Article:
By Julie Peterson, CNN
Clarkston, Georgia (CNN) - Mubonge and Masasu Twachoka arrive home from a chicken processing factory at 3 a.m., ending another 19-hour day. Five hours later, it’s time to get the kids to school.
But there’s no complaining on the part of the Twachokas, just long days, short nights and lots of hard work.
The Twachokas live in Clarkston, Georgia, but their journey to the United States has been long and difficult.
Mubonge Twachoka, 44, is from Congo. He married his wife, a Rwandan woman, in 1990. They have five children, including a 19-year-old son with special needs who uses a wheelchair.
Mubonge Twachoka, who used to work as a nurse, and his wife fled Congo almost a decade ago because of safety concerns. They said they were targeted because their marriage was considered “mixed.” They escaped to a United Nations refugee camp in Tanzania, where they claimed official refugee status.
Over the next eight years, the family lived in several Tanzanian camps. As official U.N.-designated refugees, they awaited an invitation for residency from a “safe” country.
While in the camps, Twachoka continued to offer his services as a nurse.
“I did that job because I didn't want to be like a homeless person. I wanted to help my fellow refugees. If you're helping your fellow refugees, you feel better,” he said.
About 15 million people are living in such camps worldwide, experts estimate. According to U.N. estimates, about 73,000 arrived in the United States in 2010, which is when the Twachokas received their invitation to the United States. For them it was a fresh start: a new language, a new culture, a new location. They eagerly boarded a plane to Atlanta and started their lives again, carrying little more than optimism and hope in their hearts.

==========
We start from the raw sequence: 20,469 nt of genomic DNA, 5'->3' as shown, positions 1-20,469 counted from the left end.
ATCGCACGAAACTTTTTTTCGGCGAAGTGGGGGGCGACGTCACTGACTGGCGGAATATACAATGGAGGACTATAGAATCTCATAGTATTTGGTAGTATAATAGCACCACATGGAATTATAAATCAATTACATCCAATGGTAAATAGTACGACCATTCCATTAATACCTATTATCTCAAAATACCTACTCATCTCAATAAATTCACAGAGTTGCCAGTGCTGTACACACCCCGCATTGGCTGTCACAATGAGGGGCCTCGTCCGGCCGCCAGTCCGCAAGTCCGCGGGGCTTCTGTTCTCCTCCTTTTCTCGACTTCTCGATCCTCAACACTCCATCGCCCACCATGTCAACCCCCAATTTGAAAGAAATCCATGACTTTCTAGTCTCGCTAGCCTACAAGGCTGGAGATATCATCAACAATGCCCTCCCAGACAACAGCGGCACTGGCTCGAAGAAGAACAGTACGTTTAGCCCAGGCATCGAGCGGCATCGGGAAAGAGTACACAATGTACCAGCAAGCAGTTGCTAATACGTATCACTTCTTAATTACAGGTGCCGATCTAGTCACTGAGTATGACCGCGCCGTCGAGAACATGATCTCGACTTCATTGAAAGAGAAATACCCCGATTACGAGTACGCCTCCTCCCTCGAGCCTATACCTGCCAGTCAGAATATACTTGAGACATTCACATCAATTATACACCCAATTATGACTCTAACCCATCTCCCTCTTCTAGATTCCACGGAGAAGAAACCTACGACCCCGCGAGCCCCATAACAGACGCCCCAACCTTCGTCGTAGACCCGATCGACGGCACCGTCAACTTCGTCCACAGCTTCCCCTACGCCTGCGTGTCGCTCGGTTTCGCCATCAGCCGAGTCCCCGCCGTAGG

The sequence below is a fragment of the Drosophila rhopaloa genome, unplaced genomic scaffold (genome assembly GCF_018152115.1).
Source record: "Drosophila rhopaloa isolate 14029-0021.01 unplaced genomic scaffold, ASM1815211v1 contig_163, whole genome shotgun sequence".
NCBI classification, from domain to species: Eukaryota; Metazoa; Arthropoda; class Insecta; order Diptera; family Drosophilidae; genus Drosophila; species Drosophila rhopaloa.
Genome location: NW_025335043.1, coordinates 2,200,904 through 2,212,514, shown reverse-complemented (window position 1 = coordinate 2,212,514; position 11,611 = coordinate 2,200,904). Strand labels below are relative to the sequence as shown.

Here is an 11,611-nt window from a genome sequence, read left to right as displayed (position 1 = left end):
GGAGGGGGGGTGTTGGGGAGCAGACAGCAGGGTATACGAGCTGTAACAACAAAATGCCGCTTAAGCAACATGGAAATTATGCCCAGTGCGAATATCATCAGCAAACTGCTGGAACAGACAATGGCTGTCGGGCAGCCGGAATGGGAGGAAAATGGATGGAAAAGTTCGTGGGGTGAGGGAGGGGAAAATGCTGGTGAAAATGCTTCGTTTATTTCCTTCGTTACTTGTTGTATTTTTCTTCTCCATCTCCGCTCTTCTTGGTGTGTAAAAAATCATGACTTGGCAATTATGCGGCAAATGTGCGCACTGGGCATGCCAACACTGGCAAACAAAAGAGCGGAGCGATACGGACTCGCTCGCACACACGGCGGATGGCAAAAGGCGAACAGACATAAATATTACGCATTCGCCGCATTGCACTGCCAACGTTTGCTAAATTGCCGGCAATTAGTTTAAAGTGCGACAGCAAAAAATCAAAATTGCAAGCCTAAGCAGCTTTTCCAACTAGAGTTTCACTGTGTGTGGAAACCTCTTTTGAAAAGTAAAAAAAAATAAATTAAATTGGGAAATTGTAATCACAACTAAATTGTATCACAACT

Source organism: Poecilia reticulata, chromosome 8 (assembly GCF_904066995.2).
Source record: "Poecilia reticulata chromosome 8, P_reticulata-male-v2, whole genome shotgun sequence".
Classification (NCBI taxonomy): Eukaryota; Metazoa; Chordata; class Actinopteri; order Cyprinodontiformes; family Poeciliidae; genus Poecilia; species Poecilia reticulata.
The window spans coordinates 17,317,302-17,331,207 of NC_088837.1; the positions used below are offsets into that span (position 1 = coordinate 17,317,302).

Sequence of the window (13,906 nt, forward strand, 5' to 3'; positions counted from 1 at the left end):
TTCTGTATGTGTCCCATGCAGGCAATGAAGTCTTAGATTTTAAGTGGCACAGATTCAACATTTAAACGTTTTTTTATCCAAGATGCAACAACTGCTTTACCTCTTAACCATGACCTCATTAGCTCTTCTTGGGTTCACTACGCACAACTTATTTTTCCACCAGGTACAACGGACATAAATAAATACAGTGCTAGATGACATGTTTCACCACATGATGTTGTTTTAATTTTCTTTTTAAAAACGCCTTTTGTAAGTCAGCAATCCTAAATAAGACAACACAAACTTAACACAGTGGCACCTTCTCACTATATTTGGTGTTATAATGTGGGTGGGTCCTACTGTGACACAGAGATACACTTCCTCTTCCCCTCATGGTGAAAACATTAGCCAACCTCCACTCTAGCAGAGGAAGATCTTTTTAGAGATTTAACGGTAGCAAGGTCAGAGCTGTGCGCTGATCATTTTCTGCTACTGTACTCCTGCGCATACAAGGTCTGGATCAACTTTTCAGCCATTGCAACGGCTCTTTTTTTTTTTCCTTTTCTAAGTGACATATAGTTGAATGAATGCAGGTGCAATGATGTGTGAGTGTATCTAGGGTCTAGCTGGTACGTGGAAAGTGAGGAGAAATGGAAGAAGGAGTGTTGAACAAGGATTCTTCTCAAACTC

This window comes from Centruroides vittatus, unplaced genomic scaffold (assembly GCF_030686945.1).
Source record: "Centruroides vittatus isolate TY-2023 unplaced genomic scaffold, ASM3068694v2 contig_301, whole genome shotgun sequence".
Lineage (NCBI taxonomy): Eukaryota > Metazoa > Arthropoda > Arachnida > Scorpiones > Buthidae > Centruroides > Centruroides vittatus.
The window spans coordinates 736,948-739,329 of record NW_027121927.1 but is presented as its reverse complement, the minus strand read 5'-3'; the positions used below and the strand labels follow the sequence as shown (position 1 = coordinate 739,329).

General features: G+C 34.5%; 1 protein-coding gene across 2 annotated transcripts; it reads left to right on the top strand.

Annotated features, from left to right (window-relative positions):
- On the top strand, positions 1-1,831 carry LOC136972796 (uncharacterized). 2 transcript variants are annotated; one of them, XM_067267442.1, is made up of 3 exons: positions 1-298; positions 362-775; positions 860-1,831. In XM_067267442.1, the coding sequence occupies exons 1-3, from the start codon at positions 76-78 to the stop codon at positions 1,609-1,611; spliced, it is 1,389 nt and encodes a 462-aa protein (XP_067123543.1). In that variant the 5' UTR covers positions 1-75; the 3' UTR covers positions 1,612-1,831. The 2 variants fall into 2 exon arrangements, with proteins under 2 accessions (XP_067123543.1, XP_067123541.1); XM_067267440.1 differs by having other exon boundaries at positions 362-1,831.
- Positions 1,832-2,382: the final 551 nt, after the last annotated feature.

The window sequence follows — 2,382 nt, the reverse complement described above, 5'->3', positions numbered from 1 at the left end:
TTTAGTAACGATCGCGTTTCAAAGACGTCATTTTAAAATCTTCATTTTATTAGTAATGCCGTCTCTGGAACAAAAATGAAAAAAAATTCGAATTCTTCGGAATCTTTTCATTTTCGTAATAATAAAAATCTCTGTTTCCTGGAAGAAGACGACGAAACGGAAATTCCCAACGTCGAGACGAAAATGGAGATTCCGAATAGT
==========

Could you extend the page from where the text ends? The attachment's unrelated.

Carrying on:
"Refugees are the invited guests of the United States. They are not illegal immigrants," said Emily Pelton, who runs Refugee Family Services, a nonprofit focused on helping women and children. Her agency helps families once they are settled in the Clarkston, Georgia, area, which is home to thousands of refugees.
“Welcoming refugees into our country is the noble and patriotic thing to do. We have to remember that refugees are part of our nation’s history and fabric,” she said.
Pelton says learning the English language is the first step in the process of acclimating to a new land. Mubonge Twachoka, who is fluent in five other languages, is learning the language of his new country by taking 16 hours of class each week, working toward his GED at Georgia Piedmont Technical College.
Their long days at the chicken factory might seem like mundane work for someone trained to save lives, but Twachoka said he is grateful for the opportunity to work, earn money and afford food and clothes for his children.
After raising their children in a camp for eight years, a place without electricity and little privacy, Clarkston offers an opportunity for the Twachoka family to improve their quality of life.
Being able to freely practice their religion, travel at will, and, most important, living in a place where their children feel safe are just a few aspects of the family’s new life for which they are profoundly grateful.